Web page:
A map satisfying (1.4) need not have a fixed point, even if E is complete. For example, let E = [ 0 , ) and define T by

T x = { 1.0 , 0 x 0.8 , 0.6 , 0.8 < x .

WLOG, assume that x < y . Then, for 0 x < y 0.8 or 0.8 < x < y , T x T y = 0 , and (1.4) is automatically satisfied.

If 0 x 0.8 < y , then T x T y = 0.4 .

Define φ by φ ( t ) = L t for any L 2 . Then φ is increasing, continuous, and φ ( 0 ) = 0 . Also, x T x = 1 x so that φ ( x T x ) = L ( 1 x ) 0.2 L 0.4 .

Therefore

0.4 = T x T y L x T x δ x y + L x T x

for any 0 δ < 1 , and (1.4) is satisfied for 0 x 0.8 < y . But T has no fixed point.

However, using (1.4) it is obvious that if T has a fixed point, then it is unique.

From now on, we demand that ℕ denotes the set of all nonnegative integers. Let X be a Banach space, let E X be a nonempty closed, convex subset of X, and let T be a self-map on E. Define F T : = { p X : p = T p } to be the set of fixed points of T. Let { α n } n = 0 , { β n } n = 0 , { γ n } n = 0 and { β n i } n = 0 , i = 1 , k 2 ¯ , k 2 be real sequences in [ 0 , 1 ) satisfying certain conditions.

In [5] Rhoades and Şoltuz introduced a multi-step iterative procedure given by

{ x 0 E , y n k 1 = ( 1 β n k 1 ) x n + β n k 1 T x n , k 2 , y n i = ( 1 β n i ) x n + β n i T y n i + 1 , i = 1 , k 2 ¯ , x n + 1 = ( 1 α n ) x n + α n T y n 1 , n N . (1.5)

The sequence { x n } n = 0 defined by

{ x 0 E , x n + 1 = ( 1 α n ) T x n + α n T y n , y n = ( 1 β n ) x n + β n T x n , n N , (1.6)

is known as the S-iteration process (see [12,17,39]).

Thianwan [6] defined a two-step iteration { x n } n = 0 by

{ x 0 E , x n + 1 = ( 1 α n ) y n + α n T y n , y n = ( 1 β n ) x n + β n T x n , n N . (1.7)

Recently Phuengrattana and Suantai [7] introduced an SP iteration method defined by

{ x 0 E , x n + 1 = ( 1 α n ) y n + α n T y n , y n = ( 1 β n ) z n + β n T z n , z n = ( 1 γ n ) x n + γ n T x n , n N . (1.8)

We shall employ the following iterative process. For an arbitrary fixed order k 2 ,

{ x 0 E , x n + 1 = ( 1 α n ) y n 1 + α n T y n 1 , y n 1 = ( 1 β n 1 ) y n 2 + β n 1 T y n 2 , y n 2 = ( 1 β n 2 ) y n 3 + β n 2 T y n 3 , , y n k 2 = ( 1 β n k 2 ) y n k 1 + β n k 2 T y n k 1 , y n k 1 = ( 1 β n k 1 ) x n + β n k 1 T x n , n N , (1.9)

or, in short,

{ x 0 E , x n + 1 = ( 1 α n ) y n 1 + α n T y n 1 , y n i = ( 1 β n i ) y n i + 1 + β n i T y n i + 1 , i = 1 , k 2 ¯ , y n k 1 = ( 1 β n k 1 ) x n + β n k 1 T x n , n N , (1.10)

where

{ α n } n = 0 [ 0 , 1 ) , n = 0 α n = , (1.11)

and

{ β n i } n = 0 [ 0 , 1 ) , i = 1 , k 1 ¯ . (1.12)

Remark 1 If each γ n = 0 , then SP iteration (1.8) reduces to two-step iteration (1.7). By taking k = 3 and k = 2 in (1.10), we obtain iterations (1.8) and (1.7), respectively.

We shall need the following definition and lemma in the sequel.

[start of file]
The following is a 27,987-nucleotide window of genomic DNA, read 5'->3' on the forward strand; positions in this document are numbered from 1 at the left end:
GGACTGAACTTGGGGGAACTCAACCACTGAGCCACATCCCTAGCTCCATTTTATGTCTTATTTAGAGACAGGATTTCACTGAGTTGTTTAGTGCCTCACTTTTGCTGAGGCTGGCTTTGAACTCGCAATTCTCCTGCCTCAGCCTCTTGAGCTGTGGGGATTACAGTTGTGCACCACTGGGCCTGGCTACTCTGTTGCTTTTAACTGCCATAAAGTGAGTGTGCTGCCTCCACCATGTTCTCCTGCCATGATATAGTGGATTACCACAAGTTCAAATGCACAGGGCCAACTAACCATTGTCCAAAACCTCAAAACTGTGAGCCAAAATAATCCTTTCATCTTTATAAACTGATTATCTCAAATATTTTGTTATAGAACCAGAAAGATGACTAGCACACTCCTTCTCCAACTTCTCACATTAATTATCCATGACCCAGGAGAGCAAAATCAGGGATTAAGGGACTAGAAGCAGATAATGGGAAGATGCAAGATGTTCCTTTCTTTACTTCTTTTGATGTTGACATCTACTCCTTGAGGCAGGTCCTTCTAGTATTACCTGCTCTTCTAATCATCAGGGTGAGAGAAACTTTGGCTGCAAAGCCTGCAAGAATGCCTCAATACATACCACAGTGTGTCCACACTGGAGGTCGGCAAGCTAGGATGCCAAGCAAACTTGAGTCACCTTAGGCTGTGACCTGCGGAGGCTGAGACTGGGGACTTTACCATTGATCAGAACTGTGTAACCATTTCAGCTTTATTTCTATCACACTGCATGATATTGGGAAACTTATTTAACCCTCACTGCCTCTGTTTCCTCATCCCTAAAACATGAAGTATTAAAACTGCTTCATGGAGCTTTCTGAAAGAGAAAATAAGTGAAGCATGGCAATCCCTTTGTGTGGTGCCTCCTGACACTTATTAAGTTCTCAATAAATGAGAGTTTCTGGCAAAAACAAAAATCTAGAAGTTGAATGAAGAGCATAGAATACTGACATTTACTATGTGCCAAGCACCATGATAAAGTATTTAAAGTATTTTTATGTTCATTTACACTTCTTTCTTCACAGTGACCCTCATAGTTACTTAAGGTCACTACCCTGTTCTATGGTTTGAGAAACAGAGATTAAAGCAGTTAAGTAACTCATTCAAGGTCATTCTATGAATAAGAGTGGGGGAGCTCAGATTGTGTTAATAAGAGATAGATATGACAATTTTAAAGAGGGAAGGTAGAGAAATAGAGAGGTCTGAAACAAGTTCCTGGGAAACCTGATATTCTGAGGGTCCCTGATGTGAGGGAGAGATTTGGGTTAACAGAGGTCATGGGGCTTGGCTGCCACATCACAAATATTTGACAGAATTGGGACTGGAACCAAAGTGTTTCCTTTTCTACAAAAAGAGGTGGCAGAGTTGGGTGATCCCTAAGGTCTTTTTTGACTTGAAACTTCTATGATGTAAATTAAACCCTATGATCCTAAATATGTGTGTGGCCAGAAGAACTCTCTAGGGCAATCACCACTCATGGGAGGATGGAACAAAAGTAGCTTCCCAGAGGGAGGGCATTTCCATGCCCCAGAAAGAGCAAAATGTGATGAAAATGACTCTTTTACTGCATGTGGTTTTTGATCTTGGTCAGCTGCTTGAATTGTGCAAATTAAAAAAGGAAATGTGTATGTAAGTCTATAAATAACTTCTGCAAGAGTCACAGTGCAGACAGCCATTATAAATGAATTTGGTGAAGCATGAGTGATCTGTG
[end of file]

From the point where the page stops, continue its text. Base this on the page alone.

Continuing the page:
Definition 1[40]

Let T , T ˜ : X X be two operators. We say that T ˜ is an approximate operator for T if, for some ε > 0 , we have

T x T ˜ x ε

for all x X .

Lemma 1[34]

Let { a n } n = 0 be a nonnegative sequence for which one assumes that there exists an n 0 N such that for all n n 0 ,

a n + 1 ( 1 μ n ) a n + μ n η n

is satisfied, where μ n ( 0 , 1 ) for all n N , n = 0 μ n = and η n 0 , n N . Then the following holds:

0 lim n sup a n lim n sup η n .

2 Main results

For simplicity we use the following notation throughout this section.

For any iterative process, { x n } n = 0 and { u n } n = 0 denote iterative sequences associated to T and T ˜ , respectively.

Theorem 1Let T : E E be a map satisfying (1.4) with F T , and let { x n } n = 0 be a sequence defined by (1.10), then the sequence { x n } n = 0 converges to the unique fixed point of T.

Proof The proof can be easily obtained by using the argument in the proof of ([36], Theorem 3.1). □

This result allows us to give the next theorem.

Theorem 2Let T : E E be a map satisfying (1.4) with F T , and let T ˜ be an approximate operator ofTas in Definition 1. Let { x n } n = 0 , { u n } n = 0 be two iterative sequences defined by (1.10) with real sequences { α n } n = 0 , { β n i } n = 0 [ 0 , 1 ) satisfying (i) 0 β n i < α n 1 , i = 1 , k 1 ¯ , (ii) α n = . If p = T p and q = T ˜ q , then we have

p q k ε 1 δ .

Proof For given x 0 E and u 0 E , we consider the following multi-step iteration for T and T ˜ :

{ x 0 E , x n + 1 = ( 1 α n ) y n 1 + α n T y n 1 , y n i = ( 1 β n i ) y n i + 1 + β n i T y n i + 1 , i = 1 , k 2 ¯ , y n k 1 = ( 1 β n k 1 ) x n + β n k 1 T x n , k 2 , n N , (2.1)

and

{ u 0 E , u n + 1 = ( 1 α n ) v n 1 + α n T ˜ v n 1 , v n i = ( 1 β n i ) v n i + 1 + β n i T ˜ v n i + 1 , i = 1 , k 2 ¯ , v n k 1 = ( 1 β n k 1 ) u n + β n k 1 T ˜ u n , k 2 , n N . (2.2)

Thus, from (1.4), (2.1) and (2.2), we have the following inequalities.

(2.3)

(2.4)

(2.5)

Combining (2.3), (2.4) and (2.5), we obtain

x n + 1 u n + 1 [ 1 α n ( 1 δ ) ] [ 1 β n 1 ( 1 δ ) ] [ 1 β n 2 ( 1 δ ) ] y n 3 v n 3 + [ 1 α n ( 1 δ ) ] [ 1 β n 1 ( 1 δ ) ] β n 2 φ ( y n 3 T y n 3 ) + [ 1 α n ( 1 δ ) ] [ 1 β n 1 ( 1 δ ) ] β n 2 ε + [ 1 α n ( 1 δ ) ] β n 1 φ ( y n 2 T y n 2 ) + [ 1 α n ( 1 δ ) ] β n 1 ε + α n φ ( y n 1 T y n 1 ) + α n ε . (2.6)

Thus, by induction, we get

x n + 1 u n + 1 [ 1 α n ( 1 δ ) ] [ 1 β n 1 ( 1 δ ) ] [ 1 β n k 2 ( 1 δ ) ] y n k 1 v n k 1 + [ 1 α n ( 1 δ ) ] [ 1 β n 1 ( 1 δ ) ] [ 1 β n k 3 ( 1 δ ) ] β n k 2 φ ( y n k 1 T y n k 1 ) + + [ 1 α n ( 1 δ ) ] β n 1 φ ( y n 2 T y n 2 ) + α n φ ( y n 1 T y n 1 ) + [ 1 α n ( 1 δ ) ] [ 1 β n 1 ( 1 δ ) ] [ 1 β n k 3 ( 1 δ ) ] β n k 2 ε + + [ 1 α n ( 1 δ ) ] β n 1 ε + α n ε . (2.7)

Again, using (1.4), (2.1) and (2.2), we get